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Morloch Early Origins



The surname Morloch was first found in Yorkshire. This ancient Norman family assumed their surname from the town and lordship of Maule, in the Vexin Francois, eight leagues from Paris. Guarin de Maule, the young son of Ansold, Lord of Maule accompanied William the Conqueror to England and acquired the Lordship of Hatton, county York for his efforts. His son, Robert de Maule aligned himself with David, Earl of Huntingdon, later known as David II., and moved to Scotland with the monarch and there obtained vast lands in Lothian where his family held a family seat. [1]CITATION[CLOSE]
Burke, John Bernard, The Roll of Battle Abbey. London: Edward Churton, 26, Holles Street, 1848, Print.

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Morloch Spelling Variations


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Morloch Spelling Variations



Spelling variations of this family name include: Maule, Maull, Maul and others.

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Morloch Early History


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Morloch Early History



This web page shows only a small excerpt of our Morloch research. Another 263 words (19 lines of text) covering the years 1296, 1411 and 1407 are included under the topic Early Morloch History in all our PDF Extended History products and printed products wherever possible.

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Morloch Early Notables (pre 1700)


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Morloch Early Notables (pre 1700)



Another 40 words (3 lines of text) are included under the topic Early Morloch Notables in all our PDF Extended History products and printed products wherever possible.

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The Great Migration


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The Great Migration



Some of the first settlers of this family name or some of its variants were: Christopher Maul settled in New York in 1709; John George Maul settled in Philadelphia in 1754; Thomas Maul settled in New England in 1617; Casper Maule settled in Philadelphia in 1753..

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Motto


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Motto



The motto was originally a war cry or slogan. Mottoes first began to be shown with arms in the 14th and 15th centuries, but were not in general use until the 17th century. Thus the oldest coats of arms generally do not include a motto. Mottoes seldom form part of the grant of arms: Under most heraldic authorities, a motto is an optional component of the coat of arms, and can be added to or changed at will; many families have chosen not to display a motto.

Motto: Clementia tecte rigore
Motto Translation: Clemency concealed under rigour.


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Morloch Family Crest Products


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Morloch Family Crest Products




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See Also


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See Also




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Citations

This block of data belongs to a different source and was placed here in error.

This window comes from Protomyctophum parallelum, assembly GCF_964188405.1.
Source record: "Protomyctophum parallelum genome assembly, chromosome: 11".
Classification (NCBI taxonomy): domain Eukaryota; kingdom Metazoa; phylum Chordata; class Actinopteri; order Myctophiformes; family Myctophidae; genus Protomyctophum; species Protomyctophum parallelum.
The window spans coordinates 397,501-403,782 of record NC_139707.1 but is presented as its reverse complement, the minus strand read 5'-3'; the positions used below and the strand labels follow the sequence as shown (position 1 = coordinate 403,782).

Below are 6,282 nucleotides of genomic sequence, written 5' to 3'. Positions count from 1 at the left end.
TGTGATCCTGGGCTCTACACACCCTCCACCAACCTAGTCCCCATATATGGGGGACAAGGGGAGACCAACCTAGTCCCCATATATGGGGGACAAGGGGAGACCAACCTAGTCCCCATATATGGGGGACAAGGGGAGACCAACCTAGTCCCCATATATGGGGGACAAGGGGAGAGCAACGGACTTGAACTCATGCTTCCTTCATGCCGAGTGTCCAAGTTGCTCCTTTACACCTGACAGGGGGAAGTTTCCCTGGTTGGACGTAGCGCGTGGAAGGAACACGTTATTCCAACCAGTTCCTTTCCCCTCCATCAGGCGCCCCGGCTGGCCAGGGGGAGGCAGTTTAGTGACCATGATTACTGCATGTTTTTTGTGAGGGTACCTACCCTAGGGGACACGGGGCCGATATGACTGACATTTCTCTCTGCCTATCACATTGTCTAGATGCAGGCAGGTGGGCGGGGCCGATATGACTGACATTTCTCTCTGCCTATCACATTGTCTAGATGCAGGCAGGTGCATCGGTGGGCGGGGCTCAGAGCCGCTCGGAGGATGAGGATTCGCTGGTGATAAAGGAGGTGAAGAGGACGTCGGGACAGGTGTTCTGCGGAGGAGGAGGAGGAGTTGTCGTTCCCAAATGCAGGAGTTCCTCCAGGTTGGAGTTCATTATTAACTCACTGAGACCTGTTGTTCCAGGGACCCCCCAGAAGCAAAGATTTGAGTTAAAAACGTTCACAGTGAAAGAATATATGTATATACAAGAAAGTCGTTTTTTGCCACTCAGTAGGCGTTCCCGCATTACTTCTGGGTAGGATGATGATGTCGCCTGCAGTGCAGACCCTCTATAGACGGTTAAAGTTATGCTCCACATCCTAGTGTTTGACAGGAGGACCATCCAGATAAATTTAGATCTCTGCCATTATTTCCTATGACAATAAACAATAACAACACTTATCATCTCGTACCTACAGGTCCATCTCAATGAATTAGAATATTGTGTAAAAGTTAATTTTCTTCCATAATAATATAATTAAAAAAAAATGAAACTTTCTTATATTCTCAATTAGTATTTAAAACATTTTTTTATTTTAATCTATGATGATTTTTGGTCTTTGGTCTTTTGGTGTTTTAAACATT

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Citations



  1. ^ Burke, John Bernard, The Roll of Battle Abbey. London: Edward Churton, 26, Holles Street, 1848, Print.

Other References

  1. Fairbairn,. Fairbain's book of Crests of the Families of Great Britain and Ireland, 4th Edition 2 volumes in one. Baltimore: Heraldic Book Company, 1968. Print.
  2. Skordas, Guest. Ed. The Early Settlers of Maryland an Index to Names or Immigrants Complied from Records of Land Patents 1633-1680 in the Hall of Records Annapolis, Maryland. Baltimore: Genealogical Publishing, 1968. Print.
  3. Warner, Philip Warner. Famous Scottish Battles. New York: Barnes and Noble, 1996. Print. (ISBN 0-76070-004-4).
  4. Passenger Lists of Vessels Arriving at Galveston Texas 1896-1951. National Archives Washington DC. Print.
  5. Robb H. Amanda and Andrew Chesler. Encyclopedia of American Family Names. New York: Haper Collins, 1995. Print. (ISBN 0-06-270075-8).
  6. Leyburn, James Graham. The Scotch-Irish A Social History. Chapel Hill: UNC Press, 1962. Print. (ISBN 0807842591).
  7. Barrow, G.W.S Ed. The Charters of David I The Written Acts of David I King of Scots, 1124-53 and of His Son Henry, Earl of Northumerland, 1139-52. Woodbridge: The Boydell Press, 1999. Print.
  8. Matthews, John. Matthews' American Armoury and Blue Book. London: John Matthews, 1911. Print.
  9. Innes, Thomas and Learney. Scots Heraldry A Practical Handbook on the Historical Principles and Mordern Application of the Art and Science. London: Oliver and Boyd, 1934. Print.
  10. Crozier, William Armstrong Edition. Crozier's General Armory A Registry of American Families Entitled to Coat Armor. New York: Fox, Duffield, 1904. Print.
  11. ...

The Morloch Family Crest was acquired from the Houseofnames.com archives. The Morloch Family Crest was drawn according to heraldic standards based on published blazons. We generally include the oldest published family crest once associated with each surname.

This page was last modified on 3 December 2015 at 12:49.

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